Friday, July 16, 2010

Aran Islands, Ireland

The rugged and barren landscapes of the Aran Islands, dotted with thatched roof stone cottages, Early Christian churches and ancient stone forts offer one of the best glimpses of the traditional Irish way of life. The everyday language of the Islanders is Gaelic, and their songs and stories illustrate and preserve much of Ireland’s folklore and culture.

Three islands: Inishmore, Inishmaan and Inisheer, make up the legendary Aran Islands off the west coast of Galway. The rugged landscape made it tough for the islanders. However, they adapted themselves to the raw climatic conditions, developing a survival system of total self-sufficiency. Their methods included mixing layers of sand and seaweed on top of rocks to create fertile soil, a technique used to grow potatoes and other vegetables. The same seaweed method also provided grazing grass within stone-wall enclosures for cattle and sheep, which in turn provided wool and yarn to make hand-knitted goods for which they are famous for. The islanders also constructed unique boats made of laths and tarred canvas for fishing.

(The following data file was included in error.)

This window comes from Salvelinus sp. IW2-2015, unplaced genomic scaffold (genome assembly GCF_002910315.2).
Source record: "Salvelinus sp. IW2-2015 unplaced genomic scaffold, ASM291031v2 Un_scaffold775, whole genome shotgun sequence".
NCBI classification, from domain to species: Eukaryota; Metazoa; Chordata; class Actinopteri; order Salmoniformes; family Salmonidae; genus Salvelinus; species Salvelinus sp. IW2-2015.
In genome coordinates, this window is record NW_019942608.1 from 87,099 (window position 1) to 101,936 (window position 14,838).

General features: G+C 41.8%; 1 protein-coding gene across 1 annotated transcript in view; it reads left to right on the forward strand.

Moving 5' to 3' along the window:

Many Irish saints had some connection with Aran: St. Brendan was blessed for his voyage there; Jarlath of Tuam, Finnian of Clonard, and St. Columba called it the "Sun of the West." Writers and artists alike have also been inspired by the landscape. Playwright JM Synge commemorates the island’s sturdy fisherfolk is “Riders to the Sea” and “The Aran Islands”. The life of this traditional Irish community has also been portrayed in the film “Man of Aran”.

Whether exploring the depths of the traditional Irish life, intrigued by early Christian structures, studying ancient stone fortresses or just looking for a bit of inspiration by the beautiful landscape; the Aran Islands are the perfect way to compliment your Irish vacation.

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